‘It was a really inspiring place to show in,’ Mary says. ‘And I was looking through my archives, to see what I could do in that space. The title came when I thought about how we weren’t allowed to be around people, we couldn’t touch, so seeing a photograph like Hello (also included in Can we Have a Moment?) - people sitting together, touching feet - became very charged for me. ‘

FETE (2009)

Our time together is drawing to a close. Mary is peckish and politely rejects my offer of roasting a few tomatoes on the fire for a quick snack. Talk turns to food. A committed advocate of vegetarianism, as are all the McCartneys, Mary’s forthcoming book project brings together her passions for veggie cooking, photography and spending quality time with friends and family. ‘It’s going to be called Feeding Creativity,’ she says, over more peppermint tea. ‘I actually started this a few years ago, but it’ll be out this autumn. So, I promote Meat Free Mondays, I’ve done cooking shows and I’ve been invited to do cookbooks. So, this is a portrait cookbook - I come up with a recipe for someone creative, who I admire, I make it and I take it to them. We eat together and the book will have an anecdote from our time together, a portrait of them, shots of the food and the recipe.’ And compiling the book has, clearly, been a blast for Mary, who has been flexing her culinary muscles in coming up with foods for her favourite people. As mentioned earlier, artists Gilbert & George are included, having consuming their vegan BLTs earlier that day. But the dapper twosome are part of an exciting roll call of gastronomic guests.

'Ringo is allergic to garlic and onions, so it was a challenge. Like, what can I make for him?'

‘Cindy Sherman… she’s such an influence, that was very nerve-wracking but exciting. I made her a leek and potato soup. I was told what Michelle Yeoh’s favourite flavours were, so I made her a soup containing them. Jeff Koons got a cake with all sorts of brightly covered sprinkles. And for Woody Harrelson, I made hearty, smoky hotdogs. They’re delicious, stuffed in a hot dog bun with ketchup and mustard. You see, I like to feed people, I feel when you’re cooking for anyone, you’re putting yourself on the line because you just want them to enjoy it.’
Mary also cooked for her dad, and his old pal Ringo. What did she make for the ex-Beatles?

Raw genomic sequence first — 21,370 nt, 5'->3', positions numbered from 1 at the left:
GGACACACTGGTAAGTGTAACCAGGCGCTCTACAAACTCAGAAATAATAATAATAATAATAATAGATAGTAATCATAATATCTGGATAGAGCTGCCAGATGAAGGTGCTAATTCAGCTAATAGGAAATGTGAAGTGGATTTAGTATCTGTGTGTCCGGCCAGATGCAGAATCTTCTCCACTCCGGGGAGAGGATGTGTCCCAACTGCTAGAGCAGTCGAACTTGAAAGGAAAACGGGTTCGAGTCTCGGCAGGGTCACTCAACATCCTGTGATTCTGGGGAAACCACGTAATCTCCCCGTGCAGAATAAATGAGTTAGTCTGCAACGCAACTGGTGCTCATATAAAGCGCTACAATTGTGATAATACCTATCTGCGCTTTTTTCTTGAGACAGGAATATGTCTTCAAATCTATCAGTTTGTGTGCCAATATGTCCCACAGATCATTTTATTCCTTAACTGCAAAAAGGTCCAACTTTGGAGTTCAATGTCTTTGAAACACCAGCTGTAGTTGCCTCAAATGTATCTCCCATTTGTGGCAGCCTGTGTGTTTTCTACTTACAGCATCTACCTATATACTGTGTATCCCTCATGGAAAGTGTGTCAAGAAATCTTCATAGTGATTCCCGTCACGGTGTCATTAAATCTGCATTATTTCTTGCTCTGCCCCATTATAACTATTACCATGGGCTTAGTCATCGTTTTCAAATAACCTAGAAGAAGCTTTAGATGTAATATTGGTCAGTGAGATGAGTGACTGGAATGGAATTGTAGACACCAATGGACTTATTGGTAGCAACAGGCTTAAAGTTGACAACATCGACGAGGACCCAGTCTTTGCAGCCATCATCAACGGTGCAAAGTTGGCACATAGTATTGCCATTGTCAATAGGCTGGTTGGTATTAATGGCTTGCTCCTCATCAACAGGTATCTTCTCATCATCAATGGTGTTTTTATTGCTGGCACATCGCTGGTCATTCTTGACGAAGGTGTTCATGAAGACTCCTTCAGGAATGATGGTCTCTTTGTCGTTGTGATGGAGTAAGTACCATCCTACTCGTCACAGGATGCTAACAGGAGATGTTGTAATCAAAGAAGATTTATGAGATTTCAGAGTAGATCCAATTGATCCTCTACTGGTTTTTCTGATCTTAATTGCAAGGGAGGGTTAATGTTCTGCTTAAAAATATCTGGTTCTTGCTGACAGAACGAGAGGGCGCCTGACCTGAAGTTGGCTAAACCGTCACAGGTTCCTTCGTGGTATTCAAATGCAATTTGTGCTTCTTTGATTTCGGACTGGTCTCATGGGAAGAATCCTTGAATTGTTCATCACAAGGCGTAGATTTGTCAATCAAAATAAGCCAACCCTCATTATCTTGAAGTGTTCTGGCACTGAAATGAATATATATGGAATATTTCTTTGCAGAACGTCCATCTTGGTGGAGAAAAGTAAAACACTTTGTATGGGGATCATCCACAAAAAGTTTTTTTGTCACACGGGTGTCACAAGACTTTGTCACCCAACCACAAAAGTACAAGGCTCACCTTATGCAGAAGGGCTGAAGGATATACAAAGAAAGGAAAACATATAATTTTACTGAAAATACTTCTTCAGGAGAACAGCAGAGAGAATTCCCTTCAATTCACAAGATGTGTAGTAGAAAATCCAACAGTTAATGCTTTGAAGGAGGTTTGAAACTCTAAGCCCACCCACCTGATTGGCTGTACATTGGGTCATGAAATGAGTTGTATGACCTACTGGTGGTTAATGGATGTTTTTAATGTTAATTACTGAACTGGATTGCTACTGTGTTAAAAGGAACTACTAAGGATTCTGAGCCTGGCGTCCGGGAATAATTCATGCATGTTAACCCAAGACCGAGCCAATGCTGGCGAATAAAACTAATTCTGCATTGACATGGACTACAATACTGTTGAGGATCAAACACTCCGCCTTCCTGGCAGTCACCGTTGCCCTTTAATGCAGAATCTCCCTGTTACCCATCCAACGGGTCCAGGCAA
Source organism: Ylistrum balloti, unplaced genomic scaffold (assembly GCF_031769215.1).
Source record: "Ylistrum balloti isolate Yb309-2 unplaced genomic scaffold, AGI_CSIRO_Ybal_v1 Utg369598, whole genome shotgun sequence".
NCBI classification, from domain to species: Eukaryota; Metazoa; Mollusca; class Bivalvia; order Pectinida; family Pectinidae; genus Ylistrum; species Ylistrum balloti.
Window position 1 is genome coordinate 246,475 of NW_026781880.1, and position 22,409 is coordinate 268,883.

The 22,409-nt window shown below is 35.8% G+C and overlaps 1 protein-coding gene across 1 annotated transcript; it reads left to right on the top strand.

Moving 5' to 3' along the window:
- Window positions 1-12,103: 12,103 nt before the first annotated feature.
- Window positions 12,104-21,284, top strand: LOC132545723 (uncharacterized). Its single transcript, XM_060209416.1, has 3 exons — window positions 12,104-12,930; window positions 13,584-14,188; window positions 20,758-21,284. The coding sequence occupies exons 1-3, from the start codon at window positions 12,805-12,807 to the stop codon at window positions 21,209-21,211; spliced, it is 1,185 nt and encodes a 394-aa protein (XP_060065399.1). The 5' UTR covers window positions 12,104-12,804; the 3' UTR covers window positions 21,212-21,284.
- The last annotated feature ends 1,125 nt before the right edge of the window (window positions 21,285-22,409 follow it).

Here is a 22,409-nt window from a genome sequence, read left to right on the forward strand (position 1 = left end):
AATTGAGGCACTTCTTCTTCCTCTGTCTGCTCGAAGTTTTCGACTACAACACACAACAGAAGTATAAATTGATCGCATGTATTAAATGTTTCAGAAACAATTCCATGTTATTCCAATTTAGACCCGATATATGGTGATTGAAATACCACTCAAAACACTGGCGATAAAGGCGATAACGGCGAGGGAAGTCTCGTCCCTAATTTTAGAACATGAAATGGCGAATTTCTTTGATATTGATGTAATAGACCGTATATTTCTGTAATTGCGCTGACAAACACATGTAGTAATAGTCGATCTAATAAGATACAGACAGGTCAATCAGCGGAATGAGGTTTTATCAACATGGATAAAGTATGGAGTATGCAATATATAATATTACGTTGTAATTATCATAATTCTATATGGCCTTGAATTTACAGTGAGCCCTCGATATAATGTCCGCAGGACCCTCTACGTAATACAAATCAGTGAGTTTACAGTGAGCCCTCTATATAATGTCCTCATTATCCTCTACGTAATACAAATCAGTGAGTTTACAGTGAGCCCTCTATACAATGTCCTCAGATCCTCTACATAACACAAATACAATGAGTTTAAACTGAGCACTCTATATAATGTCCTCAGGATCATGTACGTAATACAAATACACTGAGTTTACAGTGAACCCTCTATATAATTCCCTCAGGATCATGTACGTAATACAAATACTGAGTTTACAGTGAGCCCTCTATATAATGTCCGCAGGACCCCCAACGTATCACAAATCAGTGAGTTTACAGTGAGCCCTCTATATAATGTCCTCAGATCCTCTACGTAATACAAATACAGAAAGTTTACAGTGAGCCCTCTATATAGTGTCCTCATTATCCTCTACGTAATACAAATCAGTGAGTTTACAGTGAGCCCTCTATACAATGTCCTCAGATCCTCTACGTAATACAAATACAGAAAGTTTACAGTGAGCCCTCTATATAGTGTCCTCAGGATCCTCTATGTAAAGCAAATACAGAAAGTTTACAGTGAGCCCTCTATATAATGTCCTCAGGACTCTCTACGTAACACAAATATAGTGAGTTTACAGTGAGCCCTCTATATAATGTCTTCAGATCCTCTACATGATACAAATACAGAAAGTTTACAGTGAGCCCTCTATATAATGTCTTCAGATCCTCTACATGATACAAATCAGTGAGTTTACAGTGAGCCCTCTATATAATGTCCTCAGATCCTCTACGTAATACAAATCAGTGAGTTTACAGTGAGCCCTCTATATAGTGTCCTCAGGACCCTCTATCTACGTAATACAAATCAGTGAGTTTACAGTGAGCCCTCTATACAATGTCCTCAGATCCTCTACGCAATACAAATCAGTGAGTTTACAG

‘I did pasta for them. And that was fun, because Ringo is allergic to garlic and onions, so it was a challenge. Like, what can I make for him? So, he got a creamy asparagus and pea pasta. But he eats well, yeah. He like broccoli, he likes asparagus, he likes baked potatoes.’

Paul and Ringo not only make appearances in the forthcoming Feeding Creativity book, but were also involved in another of Mary’s projects, the acclaimed 2022 documentary If These Walls Could Speak, about legendary London recording studios, Abbey Road. Famous for being the home to the Beatles for most of their recording career, Mary pulls the focus back to survey the building’s unique place in British culture, from early years in the 1930s to present day.


The daunting scale of the project was matched by the affection with which Abbey Road is regarded, around the world. Not only home to the Beatles, and a host of 60s and 70s rock stars, but as Mary explores, a tapestry of cultural history, related through the voices of guests filmed on site. Her portrait of the building is constructed by memories from Paul and Ringo, Elton, Dave Gilmour, and Jimmy Page to contemporary voices such as Liam and Noel Gallagher, Celeste, and Sheku Kanneh-Mason as well as oodles of exciting archive footage and thrilling performances, old and new.

'When I was shooting the interviews with the talent, I used a lot of the same sensibilities with which I approach a photographic shoot - I relied a lot on what I’ve learnt throughout the years with my photography'

‘I really enjoyed making it,’ she says. ‘It was a bigger team and a bigger undertaking than anything I had done before but I think my photography held me in good stead. When I was shooting the interviews with the talent, I used a lot of the same sensibilities with which I approach a photographic shoot - creating a lit space which without using flash. So, what came across in doing the interviews was an intimacy, something that also comes across in my photography, I think. I relied a lot on what I’ve learnt throughout the years with my photography - creating a relaxed space which feels collaborative.’

LOVE (1995)

There is a sense of warmth and affection in the documentary that conveys the deep attachment Mary has to the place. Paul and Linda would take her with them to the studio from babyhood, when McCartney pére was establishing his solo career following the breakup of the Beatles. In that turbulent time, he produced his debut solo album announcing to the press its themes were of ‘Home. Family. Love’.

Pictures from that period show how this fitted together, symbolised by the sight of baby Mary crawling about on the floor, peering at studio consoles or happily ensconced in her playpen as her newly-wed parents composed and played together, underlining the secure domesticity and peace of the family unit. It’s no coincidence then, that to this day, in the intimacy, trust and wit we see constantly in Mary McCartney’s diverse body of work, from If These Walls Could Speak and Feeding Creativity, to Moments of Affection, Off Pointe and Can we Have a Moment?, that common spirit and sense of warmth, togetherness, family, home and love radiates with undimmed passion and light.

Can we Have a Moment? is at Sotheby's New Bond Street, between 9 March - 9 June 2023